Financial Daily from THE HINDU group of publications
Tuesday, Oct 26, 2004
Industry & Economy
Tie-up with ITC heralds better times for match units
Kolkata , Oct. 25
ADVERSITY need not always be a bad thing, as at times it goads you to achieve greater things in life. Sivakasi Nadars, known today for their immense contribution to the fireworks and safety matches industry, inherited a dry, unyielding land where no pure agricultural activity of substance could be sustained for a long period.
Undeterred, a group of Nadars took off to British Calcutta to pick up the secrets of match-making from Bengal Lights.
And thus was born the handmade safety matches industry of Sivakasi and its neighbourhood towns of Kovilpatti, Sathur and Srivilliputhur.
Many of the agricultural families in the Sivakasi belt switched to match-making, and emerged winners.
Today they provide direct and indirect employment to thousands of people in the region.
They also extend all statutory benefits to their employees.
The resourceful Nadar families fought off the dry belt conditions, and established the match units (both handmade and semi-mechanised) in the small scale and cottage sectors, attracting big corporates such as ITC. The company sources bulk of its requirements from companies such as Hind Matches, Liberty, Sundervel, Kumaran, Galaxy & President, Bilal, Pope and more.
Prosperity has come to the region because of this contractual relationship with ITC.
Says Mr Janarshanan of Galaxy: "The production contract with ITC takes care of 40 per cent of the raw material costs, besides ensuring regular supplies of outer and inner boards, including side-friction boards, and high quality packaging material. Galaxy has three units, employing some 450 women for frame-filling and box filling jobs, earning on average at least Rs 40 per day."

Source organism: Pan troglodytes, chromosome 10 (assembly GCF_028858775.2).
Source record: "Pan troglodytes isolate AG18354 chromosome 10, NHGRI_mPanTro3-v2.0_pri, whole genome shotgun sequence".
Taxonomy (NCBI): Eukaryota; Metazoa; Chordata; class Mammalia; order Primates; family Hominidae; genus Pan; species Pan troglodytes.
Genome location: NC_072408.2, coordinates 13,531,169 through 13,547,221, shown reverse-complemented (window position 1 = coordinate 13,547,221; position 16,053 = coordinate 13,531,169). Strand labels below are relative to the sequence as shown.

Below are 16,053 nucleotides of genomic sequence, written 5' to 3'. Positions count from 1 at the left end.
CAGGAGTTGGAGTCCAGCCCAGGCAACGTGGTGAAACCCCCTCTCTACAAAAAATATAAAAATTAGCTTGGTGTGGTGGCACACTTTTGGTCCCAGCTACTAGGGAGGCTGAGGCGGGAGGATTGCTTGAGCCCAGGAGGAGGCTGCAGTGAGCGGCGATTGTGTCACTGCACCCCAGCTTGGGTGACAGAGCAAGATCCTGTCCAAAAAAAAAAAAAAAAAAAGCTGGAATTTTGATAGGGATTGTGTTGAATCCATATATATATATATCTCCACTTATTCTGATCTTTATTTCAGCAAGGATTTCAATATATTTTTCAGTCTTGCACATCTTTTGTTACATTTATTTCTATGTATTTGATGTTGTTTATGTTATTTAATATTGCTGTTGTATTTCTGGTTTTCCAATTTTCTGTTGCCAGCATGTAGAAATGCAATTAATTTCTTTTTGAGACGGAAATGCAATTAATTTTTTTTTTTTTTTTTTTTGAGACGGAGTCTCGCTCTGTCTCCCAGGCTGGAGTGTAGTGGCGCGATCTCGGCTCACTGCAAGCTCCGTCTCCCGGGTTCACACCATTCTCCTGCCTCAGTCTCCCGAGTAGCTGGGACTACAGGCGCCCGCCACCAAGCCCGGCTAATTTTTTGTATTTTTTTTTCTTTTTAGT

Galaxy's annual turnover is said to be round Rs 14 crore, out of which Rs 9 crore is on account of the new contract-manufacturing tie-up with ITC.
The company also deposits around Rs 25,000 per annum towards the labour welfare fund.
According to Mr Noor Mohd of Bilal Matchworks and Bilal Offset, which produces high quality matches for both marketing under its own brand name, and also for ITC, besides printing the outer labels, the association with ITC has brought rich rewards and jobs for many more.
"In fact, we have the work, but not enough people for employment, as other attractions such as TV keep the women indoors these days." According to him, the company deploys its buses to fetch the women workers from far off villages.
A major problem faced by the cottage match manufacturers in the Sivakasi belt has been that of raw materials shortage, coupled with a steep increase in their prices.
Says P.K. Nadar of Kumaran Matchworks in Srivilliputhur: "While the cost of Kerala matti (for making sturdy match splints) has shot up, the cost of potassium chloride too has gone up substantially.
He said a medium-sized unit like his needs an average of 5 kg per month of potassium chloride, besides wax and sulphur. Among the other inputs used are red manganese and glass powder.
"I have been able to overcome bulk of my raw materials costs problem because of the association with ITC, which takes care of 40 per cent of the costs."
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